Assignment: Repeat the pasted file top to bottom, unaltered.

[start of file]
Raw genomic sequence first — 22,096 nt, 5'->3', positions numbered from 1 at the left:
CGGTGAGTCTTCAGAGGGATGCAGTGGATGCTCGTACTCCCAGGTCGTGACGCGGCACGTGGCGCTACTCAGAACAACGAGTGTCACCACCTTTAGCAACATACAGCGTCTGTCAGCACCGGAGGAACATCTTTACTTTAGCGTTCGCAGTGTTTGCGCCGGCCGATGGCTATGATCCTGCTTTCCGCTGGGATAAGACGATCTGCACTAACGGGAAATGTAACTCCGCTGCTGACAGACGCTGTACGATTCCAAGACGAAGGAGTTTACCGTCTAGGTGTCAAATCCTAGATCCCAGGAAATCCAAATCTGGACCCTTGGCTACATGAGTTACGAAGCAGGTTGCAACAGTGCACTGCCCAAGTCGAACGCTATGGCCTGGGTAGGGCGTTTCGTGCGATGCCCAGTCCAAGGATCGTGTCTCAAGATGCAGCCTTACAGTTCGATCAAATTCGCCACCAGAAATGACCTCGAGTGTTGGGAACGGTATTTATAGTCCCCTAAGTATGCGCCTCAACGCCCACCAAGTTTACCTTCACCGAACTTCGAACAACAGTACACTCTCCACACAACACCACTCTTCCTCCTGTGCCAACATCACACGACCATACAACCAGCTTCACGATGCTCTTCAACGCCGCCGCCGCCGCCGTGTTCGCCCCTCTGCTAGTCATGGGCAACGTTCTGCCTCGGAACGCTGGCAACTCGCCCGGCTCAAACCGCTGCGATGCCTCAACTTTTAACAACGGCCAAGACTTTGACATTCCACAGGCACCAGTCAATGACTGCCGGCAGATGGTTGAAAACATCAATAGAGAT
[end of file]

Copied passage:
Raw genomic sequence first — 22,096 nt, 5'->3', positions numbered from 1 at the left:
CGGTGAGTCTTCAGAGGGATGCAGTGGATGCTCGTACTCCCAGGTCGTGACGCGGCACGTGGCGCTACTCAGAACAACGAGTGTCACCACCTTTAGCAACATACAGCGTCTGTCAGCACCGGAGGAACATCTTTACTTTAGCGTTCGCAGTGTTTGCGCCGGCCGATGGCTATGATCCTGCTTTCCGCTGGGATAAGACGATCTGCACTAACGGGAAATGTAACTCCGCTGCTGACAGACGCTGTACGATTCCAAGACGAAGGAGTTTACCGTCTAGGTGTCAAATCCTAGATCCCAGGAAATCCAAATCTGGACCCTTGGCTACATGAGTTACGAAGCAGGTTGCAACAGTGCACTGCCCAAGTCGAACGCTATGGCCTGGGTAGGGCGTTTCGTGCGATGCCCAGTCCAAGGATCGTGTCTCAAGATGCAGCCTTACAGTTCGATCAAATTCGCCACCAGAAATGACCTCGAGTGTTGGGAACGGTATTTATAGTCCCCTAAGTATGCGCCTCAACGCCCACCAAGTTTACCTTCACCGAACTTCGAACAACAGTACACTCTCCACACAACACCACTCTTCCTCCTGTGCCAACATCACACGACCATACAACCAGCTTCACGATGCTCTTCAACGCCGCCGCCGCCGCCGTGTTCGCCCCTCTGCTAGTCATGGGCAACGTTCTGCCTCGGAACGCTGGCAACTCGCCCGGCTCAAACCGCTGCGATGCCTCAACTTTTAACAACGGCCAAGACTTTGACATTCCACAGGCACCAGTCAATGACTGCCGGCAGATGGTTGAAAACATCAATAGAGAT